Is there a woman in your life who you can think of who could do these three things, and do them well?
GO CALL THEM. INVITE THEM INTO YOUR LIFE. Let them pour into you. It can be totally scary at first, but eventually it becomes normal. Sharing becomes less awkward, and the bumpy walk becomes more paved as the truth begins to set you free.
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I am from Chicago, Illinois and am a lover of anything coffee. How cliché, right? I love Jesus and my life would not be the same without him. Growing up I was a fan of him and loved his story and his strength, but continued to live my life in the flesh. As I grew up I became a follower of him, and his strength, mercy, and grace was something that would eventually bring me to my knees in awe of his glory. I am a full time photographer and love capturing beautiful memories. I look forward to sunny days and warm nights, preferably with a nice cup of tea and an episode of Downtown Abbey.
I come from a highly successful family. My youngest sister was just inches (literally) from making the US Olympic team in swimming this year, my other younger sister also qualified for the Olympic trials in running, and my older brother is a brilliant violinist. My dad is a well-accomplished surgeon-turned-iron-man triathlete, and my mom raised a bunch of hooligan kids who turned into rockstars. On top of that, there is a deep level of humility rooted in each and every one of my family members that doesn’t focus on the achievements, but rather the significance of hard work.
Seriously. I could go on forever about how insanely talented my family is - and then there is me.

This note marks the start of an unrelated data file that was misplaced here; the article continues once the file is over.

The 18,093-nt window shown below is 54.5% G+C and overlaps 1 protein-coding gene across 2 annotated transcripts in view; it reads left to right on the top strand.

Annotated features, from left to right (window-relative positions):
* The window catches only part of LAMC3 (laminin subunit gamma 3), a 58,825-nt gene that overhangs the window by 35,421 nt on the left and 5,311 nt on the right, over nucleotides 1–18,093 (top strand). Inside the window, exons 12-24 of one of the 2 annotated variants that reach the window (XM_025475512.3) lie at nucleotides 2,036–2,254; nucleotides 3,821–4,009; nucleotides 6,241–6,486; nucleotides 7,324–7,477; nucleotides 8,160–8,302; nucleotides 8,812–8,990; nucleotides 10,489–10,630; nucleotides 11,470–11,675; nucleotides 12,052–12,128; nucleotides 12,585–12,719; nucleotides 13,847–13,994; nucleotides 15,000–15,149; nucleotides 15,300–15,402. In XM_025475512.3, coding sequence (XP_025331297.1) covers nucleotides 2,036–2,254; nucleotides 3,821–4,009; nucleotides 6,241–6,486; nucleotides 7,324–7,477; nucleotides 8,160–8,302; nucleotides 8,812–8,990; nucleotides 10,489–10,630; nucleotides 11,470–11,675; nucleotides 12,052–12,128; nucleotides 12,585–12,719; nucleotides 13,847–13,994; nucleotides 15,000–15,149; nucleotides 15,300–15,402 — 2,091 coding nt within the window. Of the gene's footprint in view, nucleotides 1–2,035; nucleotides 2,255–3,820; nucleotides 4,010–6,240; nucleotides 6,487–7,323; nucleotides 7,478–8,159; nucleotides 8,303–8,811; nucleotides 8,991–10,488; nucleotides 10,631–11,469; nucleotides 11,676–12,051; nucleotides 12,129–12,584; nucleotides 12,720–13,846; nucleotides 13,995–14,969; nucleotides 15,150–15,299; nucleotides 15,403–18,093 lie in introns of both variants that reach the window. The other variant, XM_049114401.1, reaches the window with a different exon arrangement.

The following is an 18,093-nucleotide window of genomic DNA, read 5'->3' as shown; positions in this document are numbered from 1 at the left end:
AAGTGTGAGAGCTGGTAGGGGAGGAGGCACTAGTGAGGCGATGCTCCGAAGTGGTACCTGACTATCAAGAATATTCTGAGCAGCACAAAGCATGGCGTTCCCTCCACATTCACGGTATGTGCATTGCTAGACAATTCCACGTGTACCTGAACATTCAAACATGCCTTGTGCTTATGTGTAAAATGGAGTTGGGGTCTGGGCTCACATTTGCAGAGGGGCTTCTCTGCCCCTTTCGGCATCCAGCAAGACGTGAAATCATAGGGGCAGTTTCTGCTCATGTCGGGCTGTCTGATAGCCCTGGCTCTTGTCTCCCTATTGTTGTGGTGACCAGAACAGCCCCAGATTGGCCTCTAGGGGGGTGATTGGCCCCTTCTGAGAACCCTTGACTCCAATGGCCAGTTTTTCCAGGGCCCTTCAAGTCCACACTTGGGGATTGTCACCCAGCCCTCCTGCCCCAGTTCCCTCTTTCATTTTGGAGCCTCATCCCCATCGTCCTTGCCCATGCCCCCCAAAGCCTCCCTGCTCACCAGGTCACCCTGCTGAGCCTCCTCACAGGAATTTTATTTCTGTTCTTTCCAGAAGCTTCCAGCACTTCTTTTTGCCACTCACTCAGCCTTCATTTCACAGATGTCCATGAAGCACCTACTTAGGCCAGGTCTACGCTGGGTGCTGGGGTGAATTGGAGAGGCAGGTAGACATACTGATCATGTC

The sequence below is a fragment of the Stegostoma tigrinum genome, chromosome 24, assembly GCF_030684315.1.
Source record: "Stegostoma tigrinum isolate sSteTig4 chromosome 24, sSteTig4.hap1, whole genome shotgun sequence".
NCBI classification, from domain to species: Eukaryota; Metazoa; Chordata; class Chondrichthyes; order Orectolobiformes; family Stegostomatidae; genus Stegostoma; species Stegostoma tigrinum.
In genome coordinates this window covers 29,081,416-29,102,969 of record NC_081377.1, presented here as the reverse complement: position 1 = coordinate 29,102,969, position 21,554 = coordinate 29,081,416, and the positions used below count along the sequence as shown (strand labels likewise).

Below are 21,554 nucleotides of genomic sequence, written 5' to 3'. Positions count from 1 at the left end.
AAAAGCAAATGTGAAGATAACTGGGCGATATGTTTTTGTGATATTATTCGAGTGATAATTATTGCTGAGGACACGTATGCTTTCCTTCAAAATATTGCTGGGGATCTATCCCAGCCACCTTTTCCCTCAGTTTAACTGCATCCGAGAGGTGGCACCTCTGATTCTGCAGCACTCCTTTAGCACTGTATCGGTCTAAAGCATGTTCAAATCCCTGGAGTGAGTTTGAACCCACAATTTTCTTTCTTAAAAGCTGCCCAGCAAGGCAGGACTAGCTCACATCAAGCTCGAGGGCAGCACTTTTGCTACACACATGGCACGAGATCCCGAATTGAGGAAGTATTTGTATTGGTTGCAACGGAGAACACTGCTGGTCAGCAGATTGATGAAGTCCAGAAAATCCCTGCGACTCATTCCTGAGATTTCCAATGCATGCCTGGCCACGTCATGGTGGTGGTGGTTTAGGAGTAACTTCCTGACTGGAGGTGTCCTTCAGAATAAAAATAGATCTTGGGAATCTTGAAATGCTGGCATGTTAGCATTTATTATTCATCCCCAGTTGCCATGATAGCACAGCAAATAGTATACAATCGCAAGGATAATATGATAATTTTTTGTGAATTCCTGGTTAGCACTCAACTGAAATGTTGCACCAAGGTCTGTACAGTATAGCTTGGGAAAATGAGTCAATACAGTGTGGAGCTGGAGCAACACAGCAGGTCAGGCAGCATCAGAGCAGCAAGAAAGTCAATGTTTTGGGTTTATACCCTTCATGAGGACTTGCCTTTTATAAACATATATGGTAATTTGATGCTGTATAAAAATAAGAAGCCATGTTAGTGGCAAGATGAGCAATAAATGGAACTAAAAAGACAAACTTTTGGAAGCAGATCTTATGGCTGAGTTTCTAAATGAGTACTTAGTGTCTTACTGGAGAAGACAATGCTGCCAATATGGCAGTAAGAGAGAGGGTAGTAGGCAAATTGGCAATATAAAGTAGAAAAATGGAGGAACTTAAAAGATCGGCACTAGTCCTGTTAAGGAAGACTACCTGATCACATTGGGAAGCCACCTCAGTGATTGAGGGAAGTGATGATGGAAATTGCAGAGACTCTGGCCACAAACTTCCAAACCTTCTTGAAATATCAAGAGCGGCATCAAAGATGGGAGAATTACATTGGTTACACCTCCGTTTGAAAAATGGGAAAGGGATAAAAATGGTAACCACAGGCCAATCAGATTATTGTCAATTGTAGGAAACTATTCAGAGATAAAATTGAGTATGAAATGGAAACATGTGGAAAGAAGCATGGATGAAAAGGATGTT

I recently attended a wedding that concluded with one of those Pinterest-worthy sparkler tunnels, where guests line either side, cheering and waving firework wands as the newlyweds run through to their getaway car. As the evening ended, the bridesmaids distributed the sparklers and worked together with a limited number of lighters to light them all up before the new Mr. and Mrs. made it to the start of the tunnel. Amidst the hustle and bustle I heard the maid of honor say, “remember, you can use your sparklers to light other sparklers!” Her comment caused me to pause and notice. Each of us was so eager to get our own sparkler lit in time but forgot that once it was, we could use it to light up someone else’s
Alright ladies. Let’s talk about something we all really hate talking about. Let’s get personal. We all push this topic off to the side when we’re talking with our gals. We don’t like to talk about it. We don’t like to expose this dark place and I think it’s about time we bring it into the light.
It’s a scary topic for a lot of women. If you’re honest, I’m sure you could tell me a least two things you wish you could change about yourself. I know I can!
The air was filled with laughter and chatter, as more than 4000 women took their seats in the auditorium. Everywhere I looked I saw women hugging one another ‘hello’, squealing with delight as they located a friend, beckoning her over, ‘I saved you a seat, come sit with me’. We were all there for a women’s conference. A celebration of friendship, purpose and love and yet I felt utterly alone. No one had saved me a seat; there were no smiles of recognition as my gaze connected with other women in the crowd. I was there on my own. New to this city, it was a last minute decision to attend the event and it seemed like everyone had a friend except me.
We go back a long way, Worry and I. And honestly, we should never have gotten involved. I knew it was a bad idea from the very start of our relationship. Our rocky, irrational, dysfunctional, exhausting relationship.
Before we met, I was acquainted with a few of Worry’s more subtle, less pushy friends... Concern, Apprehension, Unease. All slightly annoying, like the beginning of a bad cold or teenagers laughing during the sad part of a movie. But not debilitating. Not paralysing. I didn’t obsess over them. They never tried to dictate my thoughts or run my life.